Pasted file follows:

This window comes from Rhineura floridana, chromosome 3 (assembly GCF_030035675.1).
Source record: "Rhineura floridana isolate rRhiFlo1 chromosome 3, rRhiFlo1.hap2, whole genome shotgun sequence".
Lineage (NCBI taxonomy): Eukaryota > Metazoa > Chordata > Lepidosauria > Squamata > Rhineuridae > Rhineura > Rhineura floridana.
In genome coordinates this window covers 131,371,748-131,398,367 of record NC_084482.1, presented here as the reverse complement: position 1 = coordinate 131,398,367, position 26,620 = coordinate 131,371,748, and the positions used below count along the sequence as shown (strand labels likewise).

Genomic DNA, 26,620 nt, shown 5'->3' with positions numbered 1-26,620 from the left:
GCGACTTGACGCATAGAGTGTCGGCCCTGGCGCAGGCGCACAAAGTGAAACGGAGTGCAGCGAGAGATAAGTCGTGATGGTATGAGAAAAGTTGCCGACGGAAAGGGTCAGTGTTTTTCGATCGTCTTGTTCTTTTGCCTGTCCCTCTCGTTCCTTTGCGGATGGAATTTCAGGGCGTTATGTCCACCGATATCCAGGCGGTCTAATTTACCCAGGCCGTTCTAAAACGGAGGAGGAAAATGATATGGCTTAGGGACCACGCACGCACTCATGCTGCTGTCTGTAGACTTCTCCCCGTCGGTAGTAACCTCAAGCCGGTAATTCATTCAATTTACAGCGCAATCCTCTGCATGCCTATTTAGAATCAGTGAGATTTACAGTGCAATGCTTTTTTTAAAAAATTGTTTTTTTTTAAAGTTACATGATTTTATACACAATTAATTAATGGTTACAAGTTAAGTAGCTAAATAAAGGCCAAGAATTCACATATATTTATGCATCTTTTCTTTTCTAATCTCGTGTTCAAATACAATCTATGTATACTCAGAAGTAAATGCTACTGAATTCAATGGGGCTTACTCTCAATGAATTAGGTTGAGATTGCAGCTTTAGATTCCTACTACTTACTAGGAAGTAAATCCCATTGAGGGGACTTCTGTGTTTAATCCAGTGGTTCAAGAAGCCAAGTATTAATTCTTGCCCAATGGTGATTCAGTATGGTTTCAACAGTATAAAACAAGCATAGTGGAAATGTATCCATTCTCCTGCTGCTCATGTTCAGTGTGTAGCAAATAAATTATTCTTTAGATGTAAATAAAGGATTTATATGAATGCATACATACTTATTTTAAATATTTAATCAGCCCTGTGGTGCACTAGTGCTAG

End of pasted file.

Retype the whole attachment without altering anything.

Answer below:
This window comes from Rhineura floridana, chromosome 3 (assembly GCF_030035675.1).
Source record: "Rhineura floridana isolate rRhiFlo1 chromosome 3, rRhiFlo1.hap2, whole genome shotgun sequence".
Lineage (NCBI taxonomy): Eukaryota > Metazoa > Chordata > Lepidosauria > Squamata > Rhineuridae > Rhineura > Rhineura floridana.
In genome coordinates this window covers 131,371,748-131,398,367 of record NC_084482.1, presented here as the reverse complement: position 1 = coordinate 131,398,367, position 26,620 = coordinate 131,371,748, and the positions used below count along the sequence as shown (strand labels likewise).

Genomic DNA, 26,620 nt, shown 5'->3' with positions numbered 1-26,620 from the left:
GCGACTTGACGCATAGAGTGTCGGCCCTGGCGCAGGCGCACAAAGTGAAACGGAGTGCAGCGAGAGATAAGTCGTGATGGTATGAGAAAAGTTGCCGACGGAAAGGGTCAGTGTTTTTCGATCGTCTTGTTCTTTTGCCTGTCCCTCTCGTTCCTTTGCGGATGGAATTTCAGGGCGTTATGTCCACCGATATCCAGGCGGTCTAATTTACCCAGGCCGTTCTAAAACGGAGGAGGAAAATGATATGGCTTAGGGACCACGCACGCACTCATGCTGCTGTCTGTAGACTTCTCCCCGTCGGTAGTAACCTCAAGCCGGTAATTCATTCAATTTACAGCGCAATCCTCTGCATGCCTATTTAGAATCAGTGAGATTTACAGTGCAATGCTTTTTTTAAAAAATTGTTTTTTTTTAAAGTTACATGATTTTATACACAATTAATTAATGGTTACAAGTTAAGTAGCTAAATAAAGGCCAAGAATTCACATATATTTATGCATCTTTTCTTTTCTAATCTCGTGTTCAAATACAATCTATGTATACTCAGAAGTAAATGCTACTGAATTCAATGGGGCTTACTCTCAATGAATTAGGTTGAGATTGCAGCTTTAGATTCCTACTACTTACTAGGAAGTAAATCCCATTGAGGGGACTTCTGTGTTTAATCCAGTGGTTCAAGAAGCCAAGTATTAATTCTTGCCCAATGGTGATTCAGTATGGTTTCAACAGTATAAAACAAGCATAGTGGAAATGTATCCATTCTCCTGCTGCTCATGTTCAGTGTGTAGCAAATAAATTATTCTTTAGATGTAAATAAAGGATTTATATGAATGCATACATACTTATTTTAAATATTTAATCAGCCCTGTGGTGCACTAGTGCTAG